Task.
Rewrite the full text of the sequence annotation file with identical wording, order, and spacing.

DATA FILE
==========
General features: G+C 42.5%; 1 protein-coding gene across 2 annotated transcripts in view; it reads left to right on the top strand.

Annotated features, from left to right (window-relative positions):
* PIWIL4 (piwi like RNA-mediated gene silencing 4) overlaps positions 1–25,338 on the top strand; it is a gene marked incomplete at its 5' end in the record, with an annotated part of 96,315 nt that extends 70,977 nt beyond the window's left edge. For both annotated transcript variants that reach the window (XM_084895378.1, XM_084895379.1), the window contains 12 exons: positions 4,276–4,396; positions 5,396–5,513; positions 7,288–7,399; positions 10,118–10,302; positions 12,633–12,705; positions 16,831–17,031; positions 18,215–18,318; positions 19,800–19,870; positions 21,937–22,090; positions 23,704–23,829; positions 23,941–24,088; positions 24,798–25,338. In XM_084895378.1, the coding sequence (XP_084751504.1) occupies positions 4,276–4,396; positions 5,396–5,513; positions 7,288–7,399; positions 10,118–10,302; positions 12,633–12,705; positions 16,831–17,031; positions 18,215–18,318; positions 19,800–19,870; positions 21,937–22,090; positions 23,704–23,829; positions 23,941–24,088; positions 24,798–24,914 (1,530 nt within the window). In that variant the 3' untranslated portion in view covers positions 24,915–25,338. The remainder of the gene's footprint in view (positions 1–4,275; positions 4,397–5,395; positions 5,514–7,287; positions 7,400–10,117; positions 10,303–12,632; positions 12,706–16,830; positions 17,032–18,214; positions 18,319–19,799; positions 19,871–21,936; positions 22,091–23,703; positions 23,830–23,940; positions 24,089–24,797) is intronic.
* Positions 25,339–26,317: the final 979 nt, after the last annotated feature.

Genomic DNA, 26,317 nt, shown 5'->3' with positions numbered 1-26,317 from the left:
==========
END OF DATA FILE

General features: G+C 42.5%; 1 protein-coding gene across 2 annotated transcripts in view; it reads left to right on the top strand.

Annotated features, from left to right (window-relative positions):
* PIWIL4 (piwi like RNA-mediated gene silencing 4) overlaps positions 1–25,338 on the top strand; it is a gene marked incomplete at its 5' end in the record, with an annotated part of 96,315 nt that extends 70,977 nt beyond the window's left edge. For both annotated transcript variants that reach the window (XM_084895378.1, XM_084895379.1), the window contains 12 exons: positions 4,276–4,396; positions 5,396–5,513; positions 7,288–7,399; positions 10,118–10,302; positions 12,633–12,705; positions 16,831–17,031; positions 18,215–18,318; positions 19,800–19,870; positions 21,937–22,090; positions 23,704–23,829; positions 23,941–24,088; positions 24,798–25,338. In XM_084895378.1, the coding sequence (XP_084751504.1) occupies positions 4,276–4,396; positions 5,396–5,513; positions 7,288–7,399; positions 10,118–10,302; positions 12,633–12,705; positions 16,831–17,031; positions 18,215–18,318; positions 19,800–19,870; positions 21,937–22,090; positions 23,704–23,829; positions 23,941–24,088; positions 24,798–24,914 (1,530 nt within the window). In that variant the 3' untranslated portion in view covers positions 24,915–25,338. The remainder of the gene's footprint in view (positions 1–4,275; positions 4,397–5,395; positions 5,514–7,287; positions 7,400–10,117; positions 10,303–12,632; positions 12,706–16,830; positions 17,032–18,214; positions 18,319–19,799; positions 19,871–21,936; positions 22,091–23,703; positions 23,830–23,940; positions 24,089–24,797) is intronic.
* Positions 25,339–26,317: the final 979 nt, after the last annotated feature.

Genomic DNA, 26,317 nt, shown 5'->3' with positions numbered 1-26,317 from the left: